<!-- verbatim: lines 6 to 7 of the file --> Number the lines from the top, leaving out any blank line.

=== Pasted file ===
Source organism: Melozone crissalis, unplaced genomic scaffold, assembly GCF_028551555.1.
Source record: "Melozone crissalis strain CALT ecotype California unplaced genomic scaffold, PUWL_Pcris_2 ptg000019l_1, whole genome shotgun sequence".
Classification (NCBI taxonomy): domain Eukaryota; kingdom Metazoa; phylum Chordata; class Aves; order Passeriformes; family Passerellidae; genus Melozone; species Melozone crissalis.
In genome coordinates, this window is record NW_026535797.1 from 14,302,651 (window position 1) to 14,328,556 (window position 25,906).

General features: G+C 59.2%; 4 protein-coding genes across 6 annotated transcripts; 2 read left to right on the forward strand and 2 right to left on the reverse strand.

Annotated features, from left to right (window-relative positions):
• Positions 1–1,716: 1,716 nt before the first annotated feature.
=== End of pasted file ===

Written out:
Annotated features, from left to right (window-relative positions):
• Positions 1–1,716: 1,716 nt before the first annotated feature.